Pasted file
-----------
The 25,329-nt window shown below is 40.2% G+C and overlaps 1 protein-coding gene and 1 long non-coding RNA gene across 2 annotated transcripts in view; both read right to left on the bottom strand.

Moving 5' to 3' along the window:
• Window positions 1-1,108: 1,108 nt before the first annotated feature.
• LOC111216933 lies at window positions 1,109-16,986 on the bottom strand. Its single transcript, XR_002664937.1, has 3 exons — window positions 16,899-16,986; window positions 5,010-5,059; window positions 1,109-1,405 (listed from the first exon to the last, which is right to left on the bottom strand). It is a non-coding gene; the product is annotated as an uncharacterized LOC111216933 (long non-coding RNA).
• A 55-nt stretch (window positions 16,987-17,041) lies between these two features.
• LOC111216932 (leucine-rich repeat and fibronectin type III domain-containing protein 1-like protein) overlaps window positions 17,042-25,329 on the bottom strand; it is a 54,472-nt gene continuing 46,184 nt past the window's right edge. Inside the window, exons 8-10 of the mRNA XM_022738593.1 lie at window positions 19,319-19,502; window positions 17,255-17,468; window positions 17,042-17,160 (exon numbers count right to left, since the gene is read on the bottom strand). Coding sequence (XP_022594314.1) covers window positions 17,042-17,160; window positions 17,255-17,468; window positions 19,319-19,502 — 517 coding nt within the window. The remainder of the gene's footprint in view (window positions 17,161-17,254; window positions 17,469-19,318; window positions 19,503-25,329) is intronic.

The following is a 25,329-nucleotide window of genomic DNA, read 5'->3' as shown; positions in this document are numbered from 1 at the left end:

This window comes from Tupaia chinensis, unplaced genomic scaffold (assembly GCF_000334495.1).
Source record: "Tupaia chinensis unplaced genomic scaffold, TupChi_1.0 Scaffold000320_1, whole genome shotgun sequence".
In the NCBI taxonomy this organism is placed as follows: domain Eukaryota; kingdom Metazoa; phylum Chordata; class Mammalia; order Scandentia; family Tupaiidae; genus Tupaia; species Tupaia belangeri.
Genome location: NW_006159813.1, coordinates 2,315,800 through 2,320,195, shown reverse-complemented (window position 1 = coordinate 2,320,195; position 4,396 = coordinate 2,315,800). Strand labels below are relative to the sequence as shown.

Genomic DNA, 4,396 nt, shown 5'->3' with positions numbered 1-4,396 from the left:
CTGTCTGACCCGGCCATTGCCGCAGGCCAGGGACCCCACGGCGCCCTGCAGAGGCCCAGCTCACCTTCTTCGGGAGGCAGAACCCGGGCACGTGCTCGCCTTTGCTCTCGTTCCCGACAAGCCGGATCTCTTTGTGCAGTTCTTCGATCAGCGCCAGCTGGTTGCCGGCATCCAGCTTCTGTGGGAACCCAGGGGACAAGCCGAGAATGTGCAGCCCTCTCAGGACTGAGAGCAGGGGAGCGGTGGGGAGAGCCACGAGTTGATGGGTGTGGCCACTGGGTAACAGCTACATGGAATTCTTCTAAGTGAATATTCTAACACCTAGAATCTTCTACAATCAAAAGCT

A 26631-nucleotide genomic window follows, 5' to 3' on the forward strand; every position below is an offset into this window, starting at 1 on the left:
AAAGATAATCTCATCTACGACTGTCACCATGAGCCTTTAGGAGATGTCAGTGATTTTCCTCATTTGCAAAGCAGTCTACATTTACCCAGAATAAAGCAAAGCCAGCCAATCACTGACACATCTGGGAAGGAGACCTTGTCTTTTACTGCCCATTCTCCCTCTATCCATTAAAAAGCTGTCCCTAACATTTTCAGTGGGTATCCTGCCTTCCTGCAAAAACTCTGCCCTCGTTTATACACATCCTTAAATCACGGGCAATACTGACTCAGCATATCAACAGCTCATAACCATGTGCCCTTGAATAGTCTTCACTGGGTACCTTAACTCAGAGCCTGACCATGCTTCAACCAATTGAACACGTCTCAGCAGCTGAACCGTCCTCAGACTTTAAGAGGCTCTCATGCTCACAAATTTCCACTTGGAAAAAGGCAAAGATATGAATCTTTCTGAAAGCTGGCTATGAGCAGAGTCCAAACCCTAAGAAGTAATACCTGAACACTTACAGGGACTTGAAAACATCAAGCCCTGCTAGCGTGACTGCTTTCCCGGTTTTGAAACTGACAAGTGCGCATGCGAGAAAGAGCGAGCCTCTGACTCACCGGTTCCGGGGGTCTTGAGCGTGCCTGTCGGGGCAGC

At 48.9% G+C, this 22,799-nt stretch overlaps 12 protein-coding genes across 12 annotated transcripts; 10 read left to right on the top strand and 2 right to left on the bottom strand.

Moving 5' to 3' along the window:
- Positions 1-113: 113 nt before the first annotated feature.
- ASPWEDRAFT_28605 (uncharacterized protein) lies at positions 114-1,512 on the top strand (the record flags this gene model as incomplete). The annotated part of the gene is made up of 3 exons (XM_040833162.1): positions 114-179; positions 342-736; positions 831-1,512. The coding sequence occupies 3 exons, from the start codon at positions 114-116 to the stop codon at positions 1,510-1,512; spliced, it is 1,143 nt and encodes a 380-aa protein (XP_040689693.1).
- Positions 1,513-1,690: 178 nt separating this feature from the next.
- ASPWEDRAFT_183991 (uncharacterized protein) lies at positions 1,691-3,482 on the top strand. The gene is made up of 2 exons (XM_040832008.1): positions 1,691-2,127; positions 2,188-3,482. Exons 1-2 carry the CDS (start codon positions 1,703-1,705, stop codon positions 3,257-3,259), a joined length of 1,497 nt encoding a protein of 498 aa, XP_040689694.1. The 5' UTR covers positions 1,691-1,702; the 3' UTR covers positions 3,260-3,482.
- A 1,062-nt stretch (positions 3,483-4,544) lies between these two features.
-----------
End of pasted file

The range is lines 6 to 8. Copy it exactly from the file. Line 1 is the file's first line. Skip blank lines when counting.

• LOC111216932 (leucine-rich repeat and fibronectin type III domain-containing protein 1-like protein) overlaps window positions 17,042-25,329 on the bottom strand; it is a 54,472-nt gene continuing 46,184 nt past the window's right edge. Inside the window, exons 8-10 of the mRNA XM_022738593.1 lie at window positions 19,319-19,502; window positions 17,255-17,468; window positions 17,042-17,160 (exon numbers count right to left, since the gene is read on the bottom strand). Coding sequence (XP_022594314.1) covers window positions 17,042-17,160; window positions 17,255-17,468; window positions 19,319-19,502 — 517 coding nt within the window. The remainder of the gene's footprint in view (window positions 17,161-17,254; window positions 17,469-19,318; window positions 19,503-25,329) is intronic.

The following is a 25,329-nucleotide window of genomic DNA, read 5'->3' as shown; positions in this document are numbered from 1 at the left end:

This window comes from Tupaia chinensis, unplaced genomic scaffold (assembly GCF_000334495.1).